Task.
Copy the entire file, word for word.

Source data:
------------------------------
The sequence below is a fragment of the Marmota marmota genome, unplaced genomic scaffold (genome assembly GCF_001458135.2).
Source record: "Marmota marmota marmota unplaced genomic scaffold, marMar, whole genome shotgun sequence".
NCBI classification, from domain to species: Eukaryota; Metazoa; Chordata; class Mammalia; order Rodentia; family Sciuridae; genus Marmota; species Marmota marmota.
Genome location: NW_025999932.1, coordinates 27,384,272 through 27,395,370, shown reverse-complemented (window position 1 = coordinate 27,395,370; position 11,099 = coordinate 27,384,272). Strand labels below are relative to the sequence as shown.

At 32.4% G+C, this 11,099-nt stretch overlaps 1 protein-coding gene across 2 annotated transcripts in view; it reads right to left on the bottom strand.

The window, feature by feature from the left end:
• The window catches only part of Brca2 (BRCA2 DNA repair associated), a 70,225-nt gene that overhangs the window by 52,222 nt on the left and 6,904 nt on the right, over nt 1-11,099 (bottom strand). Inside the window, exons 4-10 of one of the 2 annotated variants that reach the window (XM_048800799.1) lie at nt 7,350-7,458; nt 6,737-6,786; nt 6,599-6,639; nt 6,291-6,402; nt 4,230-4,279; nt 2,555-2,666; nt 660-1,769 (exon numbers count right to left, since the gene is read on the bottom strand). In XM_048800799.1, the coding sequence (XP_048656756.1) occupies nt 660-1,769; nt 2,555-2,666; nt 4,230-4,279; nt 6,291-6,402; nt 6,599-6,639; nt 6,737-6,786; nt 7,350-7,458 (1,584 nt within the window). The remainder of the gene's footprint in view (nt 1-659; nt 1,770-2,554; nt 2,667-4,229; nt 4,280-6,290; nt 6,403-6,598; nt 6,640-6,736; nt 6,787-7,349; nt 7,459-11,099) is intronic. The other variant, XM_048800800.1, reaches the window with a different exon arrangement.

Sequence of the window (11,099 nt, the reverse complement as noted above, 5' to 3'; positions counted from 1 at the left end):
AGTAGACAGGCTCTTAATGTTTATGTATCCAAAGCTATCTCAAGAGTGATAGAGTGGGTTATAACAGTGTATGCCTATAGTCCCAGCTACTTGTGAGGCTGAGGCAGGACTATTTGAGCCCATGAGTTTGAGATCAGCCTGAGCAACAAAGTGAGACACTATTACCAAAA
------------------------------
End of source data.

The sequence below is a fragment of the Marmota marmota genome, unplaced genomic scaffold (genome assembly GCF_001458135.2).
Source record: "Marmota marmota marmota unplaced genomic scaffold, marMar, whole genome shotgun sequence".
NCBI classification, from domain to species: Eukaryota; Metazoa; Chordata; class Mammalia; order Rodentia; family Sciuridae; genus Marmota; species Marmota marmota.
Genome location: NW_025999932.1, coordinates 27,384,272 through 27,395,370, shown reverse-complemented (window position 1 = coordinate 27,395,370; position 11,099 = coordinate 27,384,272). Strand labels below are relative to the sequence as shown.

At 32.4% G+C, this 11,099-nt stretch overlaps 1 protein-coding gene across 2 annotated transcripts in view; it reads right to left on the bottom strand.

The window, feature by feature from the left end:
• The window catches only part of Brca2 (BRCA2 DNA repair associated), a 70,225-nt gene that overhangs the window by 52,222 nt on the left and 6,904 nt on the right, over nt 1-11,099 (bottom strand). Inside the window, exons 4-10 of one of the 2 annotated variants that reach the window (XM_048800799.1) lie at nt 7,350-7,458; nt 6,737-6,786; nt 6,599-6,639; nt 6,291-6,402; nt 4,230-4,279; nt 2,555-2,666; nt 660-1,769 (exon numbers count right to left, since the gene is read on the bottom strand). In XM_048800799.1, the coding sequence (XP_048656756.1) occupies nt 660-1,769; nt 2,555-2,666; nt 4,230-4,279; nt 6,291-6,402; nt 6,599-6,639; nt 6,737-6,786; nt 7,350-7,458 (1,584 nt within the window). The remainder of the gene's footprint in view (nt 1-659; nt 1,770-2,554; nt 2,667-4,229; nt 4,280-6,290; nt 6,403-6,598; nt 6,640-6,736; nt 6,787-7,349; nt 7,459-11,099) is intronic. The other variant, XM_048800800.1, reaches the window with a different exon arrangement.

Sequence of the window (11,099 nt, the reverse complement as noted above, 5' to 3'; positions counted from 1 at the left end):
AGTAGACAGGCTCTTAATGTTTATGTATCCAAAGCTATCTCAAGAGTGATAGAGTGGGTTATAACAGTGTATGCCTATAGTCCCAGCTACTTGTGAGGCTGAGGCAGGACTATTTGAGCCCATGAGTTTGAGATCAGCCTGAGCAACAAAGTGAGACACTATTACCAAAA